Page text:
This is a difficult book to describe. Put briefly, the novel attempts to capture the mind of an infant. It is occasionally engaging and sometimes wittThis is a difficult book to describe. Put briefly, the novel attempts to capture the mind of an infant. It is occasionally engaging and sometimes witty, but is spoiled by numerous pseudo-philosophical musings. These supposed pearls of wisdom include the following:
"There isn't any point to remembering that which has no connection to pleasure". Really? No point in remembering your past mistakes, then?
"For children the only true pleasure lies in eating". Obviously no child enjoys playing in the park, or splashing water in the bath.
"Thought isn't possible without language". Really? This isn't an absurd idea, but highly contentious nonetheless. Philosophers have been debating the relation of language to thought for centuries.
"Seeing involves choice. Whoever looks at something has decided to fix his attention on that one thing, to the exclusion of other things. That is why sight, the very essence of life, constitutes a rejection". Why is sight "the very essence of life"? What is she talking about?
"Knowing what will happen in the future, we are faced with a simple choice: either we resolve not to become attached to people and things, or we decide to love them even more fiercely". Or we love them in the same way as before.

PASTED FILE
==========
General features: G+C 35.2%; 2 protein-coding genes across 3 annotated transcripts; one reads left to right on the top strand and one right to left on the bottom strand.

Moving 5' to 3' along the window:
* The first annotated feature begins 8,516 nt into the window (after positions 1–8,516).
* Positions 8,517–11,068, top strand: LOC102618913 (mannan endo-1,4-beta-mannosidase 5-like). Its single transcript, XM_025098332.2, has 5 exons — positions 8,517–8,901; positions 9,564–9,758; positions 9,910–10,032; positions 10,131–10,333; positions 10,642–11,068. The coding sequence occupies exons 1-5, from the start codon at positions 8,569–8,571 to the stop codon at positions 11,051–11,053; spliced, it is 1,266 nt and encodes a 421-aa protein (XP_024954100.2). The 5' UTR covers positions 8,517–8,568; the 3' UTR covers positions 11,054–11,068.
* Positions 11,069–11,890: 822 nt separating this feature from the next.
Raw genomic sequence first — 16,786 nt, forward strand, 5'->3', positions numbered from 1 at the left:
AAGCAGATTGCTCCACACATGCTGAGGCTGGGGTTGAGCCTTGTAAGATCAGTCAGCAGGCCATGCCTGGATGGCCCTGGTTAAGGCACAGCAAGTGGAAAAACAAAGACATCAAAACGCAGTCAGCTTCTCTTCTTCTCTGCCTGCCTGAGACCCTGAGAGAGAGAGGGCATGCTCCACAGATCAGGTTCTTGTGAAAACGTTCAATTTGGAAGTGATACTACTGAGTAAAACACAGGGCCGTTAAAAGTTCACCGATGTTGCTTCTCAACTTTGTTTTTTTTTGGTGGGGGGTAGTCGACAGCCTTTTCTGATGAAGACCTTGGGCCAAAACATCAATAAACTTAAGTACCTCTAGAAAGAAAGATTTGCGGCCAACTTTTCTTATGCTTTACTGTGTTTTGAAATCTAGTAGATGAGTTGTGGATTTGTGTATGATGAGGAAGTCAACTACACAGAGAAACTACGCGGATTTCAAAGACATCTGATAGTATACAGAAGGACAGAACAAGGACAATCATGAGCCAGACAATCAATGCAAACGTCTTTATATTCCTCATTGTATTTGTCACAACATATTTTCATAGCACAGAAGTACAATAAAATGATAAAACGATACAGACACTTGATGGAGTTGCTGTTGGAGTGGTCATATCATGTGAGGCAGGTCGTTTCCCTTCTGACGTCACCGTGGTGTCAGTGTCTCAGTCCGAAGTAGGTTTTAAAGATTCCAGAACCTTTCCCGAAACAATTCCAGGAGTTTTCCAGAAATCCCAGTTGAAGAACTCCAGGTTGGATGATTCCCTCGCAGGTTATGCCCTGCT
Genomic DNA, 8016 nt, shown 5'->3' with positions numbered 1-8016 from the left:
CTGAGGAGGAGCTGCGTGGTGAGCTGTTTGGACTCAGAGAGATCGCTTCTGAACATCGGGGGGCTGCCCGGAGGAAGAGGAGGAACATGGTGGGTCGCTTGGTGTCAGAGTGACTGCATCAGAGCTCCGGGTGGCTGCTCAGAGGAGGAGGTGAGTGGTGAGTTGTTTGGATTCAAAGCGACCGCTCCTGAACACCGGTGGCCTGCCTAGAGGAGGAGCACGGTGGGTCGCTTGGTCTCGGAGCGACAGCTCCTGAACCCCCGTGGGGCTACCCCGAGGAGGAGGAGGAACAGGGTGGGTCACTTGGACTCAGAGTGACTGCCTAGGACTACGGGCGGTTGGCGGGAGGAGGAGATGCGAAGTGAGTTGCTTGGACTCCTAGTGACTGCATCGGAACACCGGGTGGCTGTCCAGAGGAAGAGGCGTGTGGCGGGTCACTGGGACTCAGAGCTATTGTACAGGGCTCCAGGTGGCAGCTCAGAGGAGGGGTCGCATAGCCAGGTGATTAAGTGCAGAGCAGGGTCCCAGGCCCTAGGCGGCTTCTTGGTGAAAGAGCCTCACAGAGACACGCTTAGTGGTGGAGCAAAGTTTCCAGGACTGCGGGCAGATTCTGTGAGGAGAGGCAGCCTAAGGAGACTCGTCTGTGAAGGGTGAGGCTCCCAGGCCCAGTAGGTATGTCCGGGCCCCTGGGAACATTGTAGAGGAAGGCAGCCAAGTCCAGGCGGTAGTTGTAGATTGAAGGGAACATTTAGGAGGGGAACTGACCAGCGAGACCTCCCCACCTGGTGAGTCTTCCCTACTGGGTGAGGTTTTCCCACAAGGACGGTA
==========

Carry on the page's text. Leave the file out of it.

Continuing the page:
"I had begun to think that our individuality lay in the following: tell me what disgusts you and I will tell you who you are. Our personalities mean nothing; our inclinations are mostly ordinary. What disgusts us expresses who we really are." What utter bilge!
"At three, you don't automatically ask adults questions, for you're not yet convinced that they have more wisdom. Perhaps that's not wrong." Perhaps it is. What three-year-old doesn't constantly ask "why"? Who seriously believes that an adult doesn't have more wisdom than a three-year-old?
All this portentous nonsense is a pity, because there are many amusing episodes in this little novel. The account of the narrator's father studying under a Noh master is a finely crafted piece of comic writing. There are also some genuine insights in addition to the phony philosophy. Nothomb's description of a toddler's anguish when told that she will leave behind her beloved Japanese nurse is psychologically convincing.
It takes more than charm, however, to mask this novel's more serious underlying failings. The few drops of genuine insight are lost in a sea of pretentious waffle....more